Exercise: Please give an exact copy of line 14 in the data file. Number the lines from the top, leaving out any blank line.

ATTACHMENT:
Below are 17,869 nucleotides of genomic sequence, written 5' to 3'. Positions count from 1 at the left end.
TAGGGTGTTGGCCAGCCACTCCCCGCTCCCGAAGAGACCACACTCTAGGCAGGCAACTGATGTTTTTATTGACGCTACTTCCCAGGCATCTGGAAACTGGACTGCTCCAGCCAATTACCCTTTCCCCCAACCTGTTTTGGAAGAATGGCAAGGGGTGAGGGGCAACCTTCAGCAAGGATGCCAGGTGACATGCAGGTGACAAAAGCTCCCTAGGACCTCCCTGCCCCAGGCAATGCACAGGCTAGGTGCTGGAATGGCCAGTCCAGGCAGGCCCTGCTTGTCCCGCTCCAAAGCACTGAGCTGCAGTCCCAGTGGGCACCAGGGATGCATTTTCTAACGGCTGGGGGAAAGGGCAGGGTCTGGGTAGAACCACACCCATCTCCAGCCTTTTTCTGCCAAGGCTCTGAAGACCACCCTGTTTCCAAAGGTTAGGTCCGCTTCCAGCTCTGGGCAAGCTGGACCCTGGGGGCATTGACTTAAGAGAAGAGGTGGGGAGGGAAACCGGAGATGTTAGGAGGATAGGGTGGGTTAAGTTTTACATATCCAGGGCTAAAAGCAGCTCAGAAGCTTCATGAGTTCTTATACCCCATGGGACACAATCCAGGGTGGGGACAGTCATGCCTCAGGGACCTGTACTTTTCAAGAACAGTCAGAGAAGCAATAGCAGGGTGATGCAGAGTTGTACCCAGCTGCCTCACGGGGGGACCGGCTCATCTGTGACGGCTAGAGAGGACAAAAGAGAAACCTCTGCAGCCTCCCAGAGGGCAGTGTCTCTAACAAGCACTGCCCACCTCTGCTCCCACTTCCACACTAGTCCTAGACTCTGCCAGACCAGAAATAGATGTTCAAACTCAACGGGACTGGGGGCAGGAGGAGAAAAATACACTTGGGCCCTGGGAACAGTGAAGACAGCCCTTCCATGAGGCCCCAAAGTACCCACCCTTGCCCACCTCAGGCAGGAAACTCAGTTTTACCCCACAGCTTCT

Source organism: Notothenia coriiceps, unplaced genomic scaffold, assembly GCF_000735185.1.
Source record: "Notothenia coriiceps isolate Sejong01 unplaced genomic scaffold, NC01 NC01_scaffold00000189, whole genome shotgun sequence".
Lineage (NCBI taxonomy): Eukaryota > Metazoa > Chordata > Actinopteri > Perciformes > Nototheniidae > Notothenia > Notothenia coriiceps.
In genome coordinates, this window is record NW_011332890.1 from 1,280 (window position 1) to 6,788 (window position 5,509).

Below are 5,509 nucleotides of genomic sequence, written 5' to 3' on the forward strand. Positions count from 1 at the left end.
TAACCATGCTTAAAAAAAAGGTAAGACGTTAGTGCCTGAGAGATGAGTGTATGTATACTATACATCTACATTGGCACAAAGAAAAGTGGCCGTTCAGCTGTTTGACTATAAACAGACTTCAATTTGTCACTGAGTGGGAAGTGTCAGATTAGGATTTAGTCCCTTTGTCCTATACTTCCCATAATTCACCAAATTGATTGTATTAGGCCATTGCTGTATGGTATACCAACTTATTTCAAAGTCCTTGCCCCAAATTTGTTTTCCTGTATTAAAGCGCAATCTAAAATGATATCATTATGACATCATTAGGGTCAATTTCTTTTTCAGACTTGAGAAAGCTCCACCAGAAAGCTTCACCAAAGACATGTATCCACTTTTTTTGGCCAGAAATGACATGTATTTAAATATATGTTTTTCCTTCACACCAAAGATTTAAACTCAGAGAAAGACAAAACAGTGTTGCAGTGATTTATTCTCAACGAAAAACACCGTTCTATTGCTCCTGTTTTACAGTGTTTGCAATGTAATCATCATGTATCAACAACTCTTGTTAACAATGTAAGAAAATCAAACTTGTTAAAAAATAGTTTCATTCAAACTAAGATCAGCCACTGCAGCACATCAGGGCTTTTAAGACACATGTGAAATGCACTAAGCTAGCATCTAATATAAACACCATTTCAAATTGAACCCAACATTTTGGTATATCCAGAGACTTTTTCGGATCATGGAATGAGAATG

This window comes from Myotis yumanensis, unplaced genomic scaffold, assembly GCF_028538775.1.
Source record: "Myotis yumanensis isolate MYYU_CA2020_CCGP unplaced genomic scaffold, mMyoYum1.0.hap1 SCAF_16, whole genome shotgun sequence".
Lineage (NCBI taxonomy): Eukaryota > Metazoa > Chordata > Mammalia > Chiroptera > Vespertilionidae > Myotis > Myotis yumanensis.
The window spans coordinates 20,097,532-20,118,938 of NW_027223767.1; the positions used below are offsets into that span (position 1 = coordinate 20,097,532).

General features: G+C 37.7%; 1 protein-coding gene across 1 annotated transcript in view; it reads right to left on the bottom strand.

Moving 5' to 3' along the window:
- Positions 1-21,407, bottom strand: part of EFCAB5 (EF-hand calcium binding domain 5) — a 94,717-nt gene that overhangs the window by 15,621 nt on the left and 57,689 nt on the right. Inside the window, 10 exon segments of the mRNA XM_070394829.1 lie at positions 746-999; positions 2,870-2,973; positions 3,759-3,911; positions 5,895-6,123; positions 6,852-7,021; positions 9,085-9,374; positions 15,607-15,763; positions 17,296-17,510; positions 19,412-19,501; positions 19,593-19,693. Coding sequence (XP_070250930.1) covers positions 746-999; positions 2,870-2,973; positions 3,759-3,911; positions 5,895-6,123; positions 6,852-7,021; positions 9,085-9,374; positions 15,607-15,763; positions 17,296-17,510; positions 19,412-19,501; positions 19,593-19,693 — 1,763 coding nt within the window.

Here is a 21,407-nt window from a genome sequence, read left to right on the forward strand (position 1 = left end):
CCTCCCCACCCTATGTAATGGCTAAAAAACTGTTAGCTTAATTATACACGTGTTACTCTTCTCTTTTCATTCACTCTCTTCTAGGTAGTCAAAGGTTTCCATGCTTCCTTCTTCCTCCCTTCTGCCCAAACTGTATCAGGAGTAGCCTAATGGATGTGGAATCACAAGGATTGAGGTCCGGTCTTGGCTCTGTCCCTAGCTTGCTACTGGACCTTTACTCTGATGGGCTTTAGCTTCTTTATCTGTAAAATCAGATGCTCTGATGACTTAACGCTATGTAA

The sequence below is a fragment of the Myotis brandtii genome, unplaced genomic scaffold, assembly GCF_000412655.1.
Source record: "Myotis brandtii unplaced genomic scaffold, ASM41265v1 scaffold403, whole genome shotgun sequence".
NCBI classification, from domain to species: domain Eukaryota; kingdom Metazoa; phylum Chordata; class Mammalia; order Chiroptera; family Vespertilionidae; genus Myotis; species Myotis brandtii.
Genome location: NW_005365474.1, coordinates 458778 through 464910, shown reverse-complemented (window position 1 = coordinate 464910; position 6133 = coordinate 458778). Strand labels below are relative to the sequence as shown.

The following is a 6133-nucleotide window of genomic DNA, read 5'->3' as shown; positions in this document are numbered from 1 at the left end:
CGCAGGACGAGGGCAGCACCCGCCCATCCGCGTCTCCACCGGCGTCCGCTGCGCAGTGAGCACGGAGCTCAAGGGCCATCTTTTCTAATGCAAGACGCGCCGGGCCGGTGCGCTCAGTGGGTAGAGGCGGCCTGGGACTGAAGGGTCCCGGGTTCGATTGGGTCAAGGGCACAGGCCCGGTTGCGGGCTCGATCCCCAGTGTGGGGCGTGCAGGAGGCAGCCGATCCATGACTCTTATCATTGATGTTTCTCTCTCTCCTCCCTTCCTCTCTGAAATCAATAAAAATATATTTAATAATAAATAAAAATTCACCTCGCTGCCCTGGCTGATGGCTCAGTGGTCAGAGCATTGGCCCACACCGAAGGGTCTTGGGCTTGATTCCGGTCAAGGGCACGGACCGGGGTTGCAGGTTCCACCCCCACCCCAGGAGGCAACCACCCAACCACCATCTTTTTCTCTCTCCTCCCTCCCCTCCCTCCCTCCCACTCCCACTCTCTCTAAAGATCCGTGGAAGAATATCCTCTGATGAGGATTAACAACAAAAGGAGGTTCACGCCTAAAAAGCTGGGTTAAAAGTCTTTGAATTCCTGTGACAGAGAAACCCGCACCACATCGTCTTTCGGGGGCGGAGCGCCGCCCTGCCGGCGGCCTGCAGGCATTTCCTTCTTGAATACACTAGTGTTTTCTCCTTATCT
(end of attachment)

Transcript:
Moving 5' to 3' along the window: